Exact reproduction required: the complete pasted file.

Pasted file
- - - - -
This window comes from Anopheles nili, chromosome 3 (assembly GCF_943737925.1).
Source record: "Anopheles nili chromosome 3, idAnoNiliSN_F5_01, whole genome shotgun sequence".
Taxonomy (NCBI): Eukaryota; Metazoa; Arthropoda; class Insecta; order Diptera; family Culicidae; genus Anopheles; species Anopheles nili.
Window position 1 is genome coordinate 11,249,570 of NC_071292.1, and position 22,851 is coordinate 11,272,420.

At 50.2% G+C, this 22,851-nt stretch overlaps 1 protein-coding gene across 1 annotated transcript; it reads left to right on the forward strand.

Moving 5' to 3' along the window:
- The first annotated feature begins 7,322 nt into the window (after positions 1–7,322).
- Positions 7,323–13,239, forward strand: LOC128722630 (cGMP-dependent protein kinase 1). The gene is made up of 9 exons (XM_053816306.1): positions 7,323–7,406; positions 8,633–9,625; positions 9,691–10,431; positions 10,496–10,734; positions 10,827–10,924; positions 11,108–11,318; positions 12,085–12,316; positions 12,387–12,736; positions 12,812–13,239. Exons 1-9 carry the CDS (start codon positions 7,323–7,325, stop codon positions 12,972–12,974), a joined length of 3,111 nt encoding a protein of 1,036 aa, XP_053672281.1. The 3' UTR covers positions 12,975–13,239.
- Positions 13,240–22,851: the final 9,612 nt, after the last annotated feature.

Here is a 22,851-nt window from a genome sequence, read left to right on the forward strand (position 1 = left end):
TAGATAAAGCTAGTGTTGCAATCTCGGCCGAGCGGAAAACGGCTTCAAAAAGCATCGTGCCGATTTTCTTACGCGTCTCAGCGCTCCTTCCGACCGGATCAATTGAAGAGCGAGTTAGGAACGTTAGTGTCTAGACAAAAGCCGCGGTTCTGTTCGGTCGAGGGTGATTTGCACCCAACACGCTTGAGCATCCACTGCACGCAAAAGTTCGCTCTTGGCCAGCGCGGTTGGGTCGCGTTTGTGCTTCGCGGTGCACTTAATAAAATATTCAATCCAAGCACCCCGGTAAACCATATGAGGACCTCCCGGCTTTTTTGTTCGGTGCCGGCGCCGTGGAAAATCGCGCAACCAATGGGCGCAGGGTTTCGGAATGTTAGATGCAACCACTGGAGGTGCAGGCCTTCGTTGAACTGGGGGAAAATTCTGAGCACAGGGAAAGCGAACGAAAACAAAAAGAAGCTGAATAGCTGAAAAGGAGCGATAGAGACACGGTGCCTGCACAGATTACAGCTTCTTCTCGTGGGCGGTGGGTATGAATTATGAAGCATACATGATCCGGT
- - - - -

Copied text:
This window comes from Anopheles nili, chromosome 3 (assembly GCF_943737925.1).
Source record: "Anopheles nili chromosome 3, idAnoNiliSN_F5_01, whole genome shotgun sequence".
Taxonomy (NCBI): Eukaryota; Metazoa; Arthropoda; class Insecta; order Diptera; family Culicidae; genus Anopheles; species Anopheles nili.
Window position 1 is genome coordinate 11,249,570 of NC_071292.1, and position 22,851 is coordinate 11,272,420.

At 50.2% G+C, this 22,851-nt stretch overlaps 1 protein-coding gene across 1 annotated transcript; it reads left to right on the forward strand.

Moving 5' to 3' along the window:
- The first annotated feature begins 7,322 nt into the window (after positions 1–7,322).
- Positions 7,323–13,239, forward strand: LOC128722630 (cGMP-dependent protein kinase 1). The gene is made up of 9 exons (XM_053816306.1): positions 7,323–7,406; positions 8,633–9,625; positions 9,691–10,431; positions 10,496–10,734; positions 10,827–10,924; positions 11,108–11,318; positions 12,085–12,316; positions 12,387–12,736; positions 12,812–13,239. Exons 1-9 carry the CDS (start codon positions 7,323–7,325, stop codon positions 12,972–12,974), a joined length of 3,111 nt encoding a protein of 1,036 aa, XP_053672281.1. The 3' UTR covers positions 12,975–13,239.
- Positions 13,240–22,851: the final 9,612 nt, after the last annotated feature.

Here is a 22,851-nt window from a genome sequence, read left to right on the forward strand (position 1 = left end):
TAGATAAAGCTAGTGTTGCAATCTCGGCCGAGCGGAAAACGGCTTCAAAAAGCATCGTGCCGATTTTCTTACGCGTCTCAGCGCTCCTTCCGACCGGATCAATTGAAGAGCGAGTTAGGAACGTTAGTGTCTAGACAAAAGCCGCGGTTCTGTTCGGTCGAGGGTGATTTGCACCCAACACGCTTGAGCATCCACTGCACGCAAAAGTTCGCTCTTGGCCAGCGCGGTTGGGTCGCGTTTGTGCTTCGCGGTGCACTTAATAAAATATTCAATCCAAGCACCCCGGTAAACCATATGAGGACCTCCCGGCTTTTTTGTTCGGTGCCGGCGCCGTGGAAAATCGCGCAACCAATGGGCGCAGGGTTTCGGAATGTTAGATGCAACCACTGGAGGTGCAGGCCTTCGTTGAACTGGGGGAAAATTCTGAGCACAGGGAAAGCGAACGAAAACAAAAAGAAGCTGAATAGCTGAAAAGGAGCGATAGAGACACGGTGCCTGCACAGATTACAGCTTCTTCTCGTGGGCGGTGGGTATGAATTATGAAGCATACATGATCCGGT